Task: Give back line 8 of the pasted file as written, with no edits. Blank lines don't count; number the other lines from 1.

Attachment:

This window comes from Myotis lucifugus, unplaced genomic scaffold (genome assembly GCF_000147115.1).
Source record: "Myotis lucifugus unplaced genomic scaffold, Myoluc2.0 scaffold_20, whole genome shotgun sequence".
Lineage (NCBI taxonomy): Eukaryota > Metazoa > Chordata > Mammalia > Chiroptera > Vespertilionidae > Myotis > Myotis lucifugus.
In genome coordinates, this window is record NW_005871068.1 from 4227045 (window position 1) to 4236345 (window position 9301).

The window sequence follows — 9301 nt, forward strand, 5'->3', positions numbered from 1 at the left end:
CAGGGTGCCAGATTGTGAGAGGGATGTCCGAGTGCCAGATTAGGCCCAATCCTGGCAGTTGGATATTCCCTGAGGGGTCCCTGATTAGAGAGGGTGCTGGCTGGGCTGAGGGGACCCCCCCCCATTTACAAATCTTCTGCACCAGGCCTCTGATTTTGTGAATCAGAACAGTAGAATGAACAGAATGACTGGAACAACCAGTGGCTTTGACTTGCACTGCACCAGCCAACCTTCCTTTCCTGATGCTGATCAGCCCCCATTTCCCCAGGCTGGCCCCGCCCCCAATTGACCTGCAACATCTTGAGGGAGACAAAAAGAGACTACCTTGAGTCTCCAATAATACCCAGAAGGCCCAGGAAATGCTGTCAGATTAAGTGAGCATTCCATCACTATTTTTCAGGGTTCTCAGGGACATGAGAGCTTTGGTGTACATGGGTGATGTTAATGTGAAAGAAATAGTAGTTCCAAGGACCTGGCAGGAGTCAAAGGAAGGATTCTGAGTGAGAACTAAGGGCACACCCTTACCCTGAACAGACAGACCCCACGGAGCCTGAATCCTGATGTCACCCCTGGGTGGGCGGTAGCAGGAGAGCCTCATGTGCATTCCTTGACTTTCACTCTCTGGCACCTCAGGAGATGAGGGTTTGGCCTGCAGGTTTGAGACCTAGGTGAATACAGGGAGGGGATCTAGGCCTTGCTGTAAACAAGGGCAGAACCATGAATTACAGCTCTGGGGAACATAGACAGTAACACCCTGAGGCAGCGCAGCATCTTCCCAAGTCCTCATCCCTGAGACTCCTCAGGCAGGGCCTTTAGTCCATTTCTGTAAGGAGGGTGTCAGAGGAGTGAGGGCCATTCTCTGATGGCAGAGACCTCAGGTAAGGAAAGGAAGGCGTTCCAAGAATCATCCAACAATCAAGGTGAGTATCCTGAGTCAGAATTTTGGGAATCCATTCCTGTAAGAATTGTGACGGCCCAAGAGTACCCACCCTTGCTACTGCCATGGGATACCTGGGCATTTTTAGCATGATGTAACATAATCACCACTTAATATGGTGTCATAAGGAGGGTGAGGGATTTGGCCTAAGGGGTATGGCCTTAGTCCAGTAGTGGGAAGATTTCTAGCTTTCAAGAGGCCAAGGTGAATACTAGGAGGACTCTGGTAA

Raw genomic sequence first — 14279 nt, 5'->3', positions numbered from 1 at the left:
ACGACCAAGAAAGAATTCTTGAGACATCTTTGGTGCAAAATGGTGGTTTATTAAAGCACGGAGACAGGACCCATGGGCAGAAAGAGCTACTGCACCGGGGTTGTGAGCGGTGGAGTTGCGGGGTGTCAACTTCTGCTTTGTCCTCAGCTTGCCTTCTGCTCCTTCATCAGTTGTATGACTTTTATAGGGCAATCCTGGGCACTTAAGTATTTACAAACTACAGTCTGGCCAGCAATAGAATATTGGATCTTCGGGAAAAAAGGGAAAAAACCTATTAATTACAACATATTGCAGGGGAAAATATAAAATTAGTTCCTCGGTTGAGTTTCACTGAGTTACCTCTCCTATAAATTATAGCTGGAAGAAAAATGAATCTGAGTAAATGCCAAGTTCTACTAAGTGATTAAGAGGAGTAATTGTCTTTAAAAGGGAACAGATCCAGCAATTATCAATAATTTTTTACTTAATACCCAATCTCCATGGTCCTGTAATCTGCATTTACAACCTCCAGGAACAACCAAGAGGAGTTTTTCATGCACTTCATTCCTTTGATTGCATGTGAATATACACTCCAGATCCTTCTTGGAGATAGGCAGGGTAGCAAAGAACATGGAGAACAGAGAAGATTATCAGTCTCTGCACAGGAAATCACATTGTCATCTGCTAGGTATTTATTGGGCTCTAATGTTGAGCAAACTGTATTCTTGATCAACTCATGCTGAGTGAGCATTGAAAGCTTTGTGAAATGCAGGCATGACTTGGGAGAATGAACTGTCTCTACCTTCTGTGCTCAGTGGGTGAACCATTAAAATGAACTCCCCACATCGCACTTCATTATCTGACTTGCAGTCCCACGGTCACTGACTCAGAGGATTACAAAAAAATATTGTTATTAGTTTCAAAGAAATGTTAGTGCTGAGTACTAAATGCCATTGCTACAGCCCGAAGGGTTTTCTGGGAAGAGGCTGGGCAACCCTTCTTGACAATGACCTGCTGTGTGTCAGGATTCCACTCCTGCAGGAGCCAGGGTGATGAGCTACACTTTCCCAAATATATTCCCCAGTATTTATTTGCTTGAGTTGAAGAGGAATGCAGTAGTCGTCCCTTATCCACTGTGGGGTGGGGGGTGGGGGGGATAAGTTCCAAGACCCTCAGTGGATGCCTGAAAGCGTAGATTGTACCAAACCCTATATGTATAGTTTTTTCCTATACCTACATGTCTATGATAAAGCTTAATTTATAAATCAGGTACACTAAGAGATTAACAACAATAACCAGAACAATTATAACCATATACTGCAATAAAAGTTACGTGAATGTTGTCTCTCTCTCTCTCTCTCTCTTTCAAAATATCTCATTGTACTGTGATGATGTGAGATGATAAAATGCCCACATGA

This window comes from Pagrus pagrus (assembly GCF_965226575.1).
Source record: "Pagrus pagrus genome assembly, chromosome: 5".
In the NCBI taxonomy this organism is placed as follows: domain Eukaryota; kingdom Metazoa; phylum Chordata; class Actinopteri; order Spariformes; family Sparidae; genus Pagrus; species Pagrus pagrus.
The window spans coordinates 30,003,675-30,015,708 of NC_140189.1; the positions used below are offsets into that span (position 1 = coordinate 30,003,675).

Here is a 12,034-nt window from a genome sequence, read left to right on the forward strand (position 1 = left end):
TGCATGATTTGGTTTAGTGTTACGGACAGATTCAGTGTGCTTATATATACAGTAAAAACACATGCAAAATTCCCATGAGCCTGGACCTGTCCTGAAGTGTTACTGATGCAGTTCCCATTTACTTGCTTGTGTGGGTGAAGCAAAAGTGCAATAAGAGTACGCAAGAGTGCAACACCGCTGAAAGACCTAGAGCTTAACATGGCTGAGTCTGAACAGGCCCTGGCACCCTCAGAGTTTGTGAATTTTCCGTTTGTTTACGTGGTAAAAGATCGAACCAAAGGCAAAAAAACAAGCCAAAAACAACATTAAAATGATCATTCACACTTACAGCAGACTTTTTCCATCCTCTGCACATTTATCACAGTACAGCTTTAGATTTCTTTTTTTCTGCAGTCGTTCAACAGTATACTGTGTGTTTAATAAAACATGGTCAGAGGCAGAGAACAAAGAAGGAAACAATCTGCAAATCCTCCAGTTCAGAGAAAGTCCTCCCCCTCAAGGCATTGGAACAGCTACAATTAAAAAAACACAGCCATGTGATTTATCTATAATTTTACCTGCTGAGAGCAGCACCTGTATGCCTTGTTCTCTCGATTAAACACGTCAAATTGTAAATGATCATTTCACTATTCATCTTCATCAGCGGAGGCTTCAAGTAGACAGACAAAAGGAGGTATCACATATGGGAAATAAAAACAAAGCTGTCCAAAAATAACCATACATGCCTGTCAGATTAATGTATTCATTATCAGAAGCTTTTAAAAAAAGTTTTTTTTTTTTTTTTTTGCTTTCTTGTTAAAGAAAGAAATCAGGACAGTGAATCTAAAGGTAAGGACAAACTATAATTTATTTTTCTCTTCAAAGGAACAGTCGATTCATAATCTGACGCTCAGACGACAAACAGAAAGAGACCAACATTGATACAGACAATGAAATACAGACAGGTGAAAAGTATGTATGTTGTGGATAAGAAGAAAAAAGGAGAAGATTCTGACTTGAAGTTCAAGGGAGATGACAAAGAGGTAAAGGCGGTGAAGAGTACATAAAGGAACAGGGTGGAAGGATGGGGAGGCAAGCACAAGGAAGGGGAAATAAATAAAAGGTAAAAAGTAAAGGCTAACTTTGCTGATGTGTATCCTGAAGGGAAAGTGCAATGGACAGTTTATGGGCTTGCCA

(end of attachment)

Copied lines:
ACGACCAAGAAAGAATTCTTGAGACATCTTTGGTGCAAAATGGTGGTTTATTAAAGCACGGAGACAGGACCCATGGGCAGAAAGAGCTACTGCACCGGGGTTGTGAGCGGTGGAGTTGCGGGGTGTCAACTTCTGCTTTGTCCTCAGCTTGCCTTCTGCTCCTTCATCAGTTGTATGACTTTTATAGGGCAATCCTGGGCACTTAAGTATTTACAAACTACAGTCTGGCCAGCAATAGAATATTGGATCTTCGGGAAAAAAGGGAAAAAACCTATTAATTACAACATATTGCAGGGGAAAATATAAAATTAGTTCCTCGGTTGAGTTTCACTGAGTTACCTCTCCTATAAATTATAGCTGGAAGAAAAATGAATCTGAGTAAATGCCAAGTTCTACTAAGTGATTAAGAGGAGTAATTGTCTTTAAAAGGGAACAGATCCAGCAATTATCAATAATTTTTTACTTAATACCCAATCTCCATGGTCCTGTAATCTGCATTTACAACCTCCAGGAACAACCAAGAGGAGTTTTTCATGCACTTCATTCCTTTGATTGCATGTGAATATACACTCCAGATCCTTCTTGGAGATAGGCAGGGTAGCAAAGAACATGGAGAACAGAGAAGATTATCAGTCTCTGCACAGGAAATCACATTGTCATCTGCTAGGTATTTATTGGGCTCTAATGTTGAGCAAACTGTATTCTTGATCAACTCATGCTGAGTGAGCATTGAAAGCTTTGTGAAATGCAGGCATGACTTGGGAGAATGAACTGTCTCTACCTTCTGTGCTCAGTGGGTGAACCATTAAAATGAACTCCCCACATCGCACTTCATTATCTGACTTGCAGTCCCACGGTCACTGACTCAGAGGATTACAAAAAAATATTGTTATTAGTTTCAAAGAAATGTTAGTGCTGAGTACTAAATGCCATTGCTACAGCCCGAAGGGTTTTCTGGGAAGAGGCTGGGCAACCCTTCTTGACAATGACCTGCTGTGTGTCAGGATTCCACTCCTGCAGGAGCCAGGGTGATGAGCTACACTTTCCCAAATATATTCCCCAGTATTTATTTGCTTGAGTTGAAGAGGAATGCAGTAGTCGTCCCTTATCCACTGTGGGGTGGGGGGTGGGGGGGATAAGTTCCAAGACCCTCAGTGGATGCCTGAAAGCGTAGATTGTACCAAACCCTATATGTATAGTTTTTTCCTATACCTACATGTCTATGATAAAGCTTAATTTATAAATCAGGTACACTAAGAGATTAACAACAATAACCAGAACAATTATAACCATATACTGCAATAAAAGTTACGTGAATGTTGTCTCTCTCTCTCTCTCTCTCTTTCAAAATATCTCATTGTACTGTGATGATGTGAGATGATAAAATGCCCACATGA